I was driving home from work recently after a particularly stressful day when some random synapses fired in my brain (or perhaps just burned out from stress) and an idea formed.
Standard diatonic musical scales have eight notes, a power of 2 that can be represented by a 3 bits. We’re used to thinking of our data primarily in terms of 8 bit bytes. But any file on your computer is just a stream of bits and could be processed in 3 bit chunks rather than 8 bit chunks. So, I thought, that means every file on my hard disk is potentially a piece of music.
I was up late playing with the Perl pack and unpack functions and eventually cranked out a simple byte to note converter that will take any arbitrary file as input and produces MIDI note data as output. After re-attaching a somewhat disused Yamaha keyboard to my Linux box, I picked a file to test the program with. I started small with a 1478 byte plain text file that contained a Backus Naur diagram of the Ring Tone Text Transfer Language. The result, while a bit odd, could be described as music of sorts. With seeming success at hand, I looked for more interesting data.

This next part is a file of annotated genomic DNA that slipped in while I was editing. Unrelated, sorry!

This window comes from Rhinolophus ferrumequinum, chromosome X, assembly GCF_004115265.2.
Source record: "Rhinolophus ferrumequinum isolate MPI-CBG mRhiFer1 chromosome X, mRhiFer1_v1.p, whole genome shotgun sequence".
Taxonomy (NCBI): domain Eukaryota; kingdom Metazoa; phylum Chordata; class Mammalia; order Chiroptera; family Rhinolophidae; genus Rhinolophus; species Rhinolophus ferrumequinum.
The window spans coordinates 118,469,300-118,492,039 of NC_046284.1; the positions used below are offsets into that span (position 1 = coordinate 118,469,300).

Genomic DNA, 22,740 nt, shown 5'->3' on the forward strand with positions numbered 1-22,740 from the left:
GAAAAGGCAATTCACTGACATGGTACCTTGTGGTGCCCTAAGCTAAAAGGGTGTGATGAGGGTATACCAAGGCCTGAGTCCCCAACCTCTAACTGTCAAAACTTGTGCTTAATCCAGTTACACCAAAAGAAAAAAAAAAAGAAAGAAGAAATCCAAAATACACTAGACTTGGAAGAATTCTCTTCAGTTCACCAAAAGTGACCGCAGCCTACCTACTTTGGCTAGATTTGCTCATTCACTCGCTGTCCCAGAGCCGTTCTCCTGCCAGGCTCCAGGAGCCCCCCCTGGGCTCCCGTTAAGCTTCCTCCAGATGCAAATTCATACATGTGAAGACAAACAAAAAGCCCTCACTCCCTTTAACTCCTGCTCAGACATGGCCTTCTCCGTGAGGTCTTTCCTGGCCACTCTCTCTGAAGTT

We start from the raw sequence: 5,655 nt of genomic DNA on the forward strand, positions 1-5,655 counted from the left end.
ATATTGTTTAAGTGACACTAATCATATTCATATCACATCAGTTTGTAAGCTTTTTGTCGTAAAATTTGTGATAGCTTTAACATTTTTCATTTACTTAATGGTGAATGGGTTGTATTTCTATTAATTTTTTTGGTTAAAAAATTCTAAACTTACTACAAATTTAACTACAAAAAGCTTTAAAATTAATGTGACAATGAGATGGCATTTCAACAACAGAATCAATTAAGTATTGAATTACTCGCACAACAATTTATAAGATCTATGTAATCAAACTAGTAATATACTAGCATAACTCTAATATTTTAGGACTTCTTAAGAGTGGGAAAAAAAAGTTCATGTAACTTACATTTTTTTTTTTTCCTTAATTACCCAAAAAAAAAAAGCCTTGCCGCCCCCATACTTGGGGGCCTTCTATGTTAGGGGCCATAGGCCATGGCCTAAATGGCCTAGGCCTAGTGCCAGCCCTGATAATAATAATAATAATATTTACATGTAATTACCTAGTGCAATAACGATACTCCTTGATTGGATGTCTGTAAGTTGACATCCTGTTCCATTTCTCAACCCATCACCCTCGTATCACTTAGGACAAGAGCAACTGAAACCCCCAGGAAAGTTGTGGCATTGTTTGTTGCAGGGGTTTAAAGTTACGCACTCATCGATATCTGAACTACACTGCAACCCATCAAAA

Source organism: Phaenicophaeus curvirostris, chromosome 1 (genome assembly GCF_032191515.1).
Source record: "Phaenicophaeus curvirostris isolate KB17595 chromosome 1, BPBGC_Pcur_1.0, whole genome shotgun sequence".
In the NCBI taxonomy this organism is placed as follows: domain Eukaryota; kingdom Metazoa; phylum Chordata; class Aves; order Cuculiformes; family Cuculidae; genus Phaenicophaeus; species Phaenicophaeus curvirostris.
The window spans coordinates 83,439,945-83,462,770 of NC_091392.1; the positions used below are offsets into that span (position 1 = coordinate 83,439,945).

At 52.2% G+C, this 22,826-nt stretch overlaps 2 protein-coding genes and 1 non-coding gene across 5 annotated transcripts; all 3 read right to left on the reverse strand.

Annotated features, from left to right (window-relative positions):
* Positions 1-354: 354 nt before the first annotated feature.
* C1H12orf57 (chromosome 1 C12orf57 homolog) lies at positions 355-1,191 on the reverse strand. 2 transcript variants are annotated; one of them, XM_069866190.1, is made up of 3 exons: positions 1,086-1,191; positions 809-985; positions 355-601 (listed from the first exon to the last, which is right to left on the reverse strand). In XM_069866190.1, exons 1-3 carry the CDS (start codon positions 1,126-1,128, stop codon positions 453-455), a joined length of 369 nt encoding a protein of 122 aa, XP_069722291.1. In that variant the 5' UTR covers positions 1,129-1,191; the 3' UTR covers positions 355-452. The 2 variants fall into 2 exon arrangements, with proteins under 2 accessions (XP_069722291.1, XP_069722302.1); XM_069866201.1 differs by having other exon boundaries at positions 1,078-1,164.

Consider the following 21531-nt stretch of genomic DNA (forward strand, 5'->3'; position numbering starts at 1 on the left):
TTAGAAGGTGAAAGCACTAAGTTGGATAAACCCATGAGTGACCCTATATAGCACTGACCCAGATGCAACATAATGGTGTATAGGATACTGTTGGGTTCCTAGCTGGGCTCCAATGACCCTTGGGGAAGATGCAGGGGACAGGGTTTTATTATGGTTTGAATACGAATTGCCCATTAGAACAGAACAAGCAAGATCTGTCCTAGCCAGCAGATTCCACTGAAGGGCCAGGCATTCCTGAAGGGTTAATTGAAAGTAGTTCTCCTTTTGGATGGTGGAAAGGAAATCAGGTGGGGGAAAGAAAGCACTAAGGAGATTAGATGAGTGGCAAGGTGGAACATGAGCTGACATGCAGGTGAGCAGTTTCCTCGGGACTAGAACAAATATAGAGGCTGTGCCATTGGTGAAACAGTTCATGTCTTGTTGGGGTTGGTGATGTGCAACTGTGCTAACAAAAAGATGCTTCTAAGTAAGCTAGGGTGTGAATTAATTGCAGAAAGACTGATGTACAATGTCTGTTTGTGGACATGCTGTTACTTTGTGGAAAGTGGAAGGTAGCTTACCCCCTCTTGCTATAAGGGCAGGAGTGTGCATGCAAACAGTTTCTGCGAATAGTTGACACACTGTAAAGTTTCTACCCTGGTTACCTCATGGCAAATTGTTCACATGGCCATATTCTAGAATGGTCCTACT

Next, I took a 24Kb JPEG photo of Nimon, one of our Geckos, and converted it. The resulting music had a Danny Elfman-like urgency to it and was a bit of an improvement over the RTTTL composition. However, the MIDI file was 500Kb and creating it consumed nearly all available memory on my box. It was at this point that I realized the MIDI::Simple module that I’d grabbed from CPAN wasn’t really designed for stream use or for large volumes of data. For some reason it wants to hold the entire collection of notes in memory before writing the output.
More interesting though, was that the real Nimon seemed to take an interest in the music created from her image. She came out from under the hollow log she usually sleeps under and stood on top of it holding her head up in the air as if listening. Who knows what a Gecko hears – maybe she was just feeling the vibrations from the sounds and thought an insect was around that needed eating.
No data is lost in the conversion and it should be trivial to convert the MIDI file back into the the original data. In fact, since the music uses only one timbre and is not polyphonic, it shouldn’t be too hard to convert from the music itself back to the original data. It’s not an efficient data transfer medium, however. Music usually plays at around 96 or so beats per minute, each beat is just 3 bits of the original data. So a 24Kb JPEG becomes an 11 hour musical work!
Despite the inefficiency of music as a data storage or transfer mechanism, tradition says that when a new way of encoding data is found, one has to encode the decss.c file. I present decss.mid, an illegal circumvention device in C Major, Opus 3.